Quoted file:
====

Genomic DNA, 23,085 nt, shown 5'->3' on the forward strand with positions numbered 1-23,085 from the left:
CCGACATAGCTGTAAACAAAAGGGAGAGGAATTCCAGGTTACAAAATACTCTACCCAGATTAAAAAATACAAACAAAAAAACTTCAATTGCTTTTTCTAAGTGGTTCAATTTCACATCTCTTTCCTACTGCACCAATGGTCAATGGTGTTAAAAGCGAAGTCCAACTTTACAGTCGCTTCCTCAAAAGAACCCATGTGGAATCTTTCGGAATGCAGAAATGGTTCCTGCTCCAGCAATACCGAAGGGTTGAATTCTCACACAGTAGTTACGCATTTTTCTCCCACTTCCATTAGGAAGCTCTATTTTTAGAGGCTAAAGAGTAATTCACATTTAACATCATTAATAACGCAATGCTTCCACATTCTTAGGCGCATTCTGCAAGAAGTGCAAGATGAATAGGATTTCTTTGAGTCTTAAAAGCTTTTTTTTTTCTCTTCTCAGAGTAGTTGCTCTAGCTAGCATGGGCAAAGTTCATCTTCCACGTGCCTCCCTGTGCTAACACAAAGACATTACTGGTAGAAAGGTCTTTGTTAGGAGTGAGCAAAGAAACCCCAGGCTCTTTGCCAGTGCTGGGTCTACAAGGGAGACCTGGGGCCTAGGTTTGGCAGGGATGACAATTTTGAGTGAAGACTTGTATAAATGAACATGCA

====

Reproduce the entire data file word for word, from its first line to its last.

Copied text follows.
Genomic DNA, 23,085 nt, shown 5'->3' on the forward strand with positions numbered 1-23,085 from the left:
CCGACATAGCTGTAAACAAAAGGGAGAGGAATTCCAGGTTACAAAATACTCTACCCAGATTAAAAAATACAAACAAAAAAACTTCAATTGCTTTTTCTAAGTGGTTCAATTTCACATCTCTTTCCTACTGCACCAATGGTCAATGGTGTTAAAAGCGAAGTCCAACTTTACAGTCGCTTCCTCAAAAGAACCCATGTGGAATCTTTCGGAATGCAGAAATGGTTCCTGCTCCAGCAATACCGAAGGGTTGAATTCTCACACAGTAGTTACGCATTTTTCTCCCACTTCCATTAGGAAGCTCTATTTTTAGAGGCTAAAGAGTAATTCACATTTAACATCATTAATAACGCAATGCTTCCACATTCTTAGGCGCATTCTGCAAGAAGTGCAAGATGAATAGGATTTCTTTGAGTCTTAAAAGCTTTTTTTTTTCTCTTCTCAGAGTAGTTGCTCTAGCTAGCATGGGCAAAGTTCATCTTCCACGTGCCTCCCTGTGCTAACACAAAGACATTACTGGTAGAAAGGTCTTTGTTAGGAGTGAGCAAAGAAACCCCAGGCTCTTTGCCAGTGCTGGGTCTACAAGGGAGACCTGGGGCCTAGGTTTGGCAGGGATGACAATTTTGAGTGAAGACTTGTATAAATGAACATGCA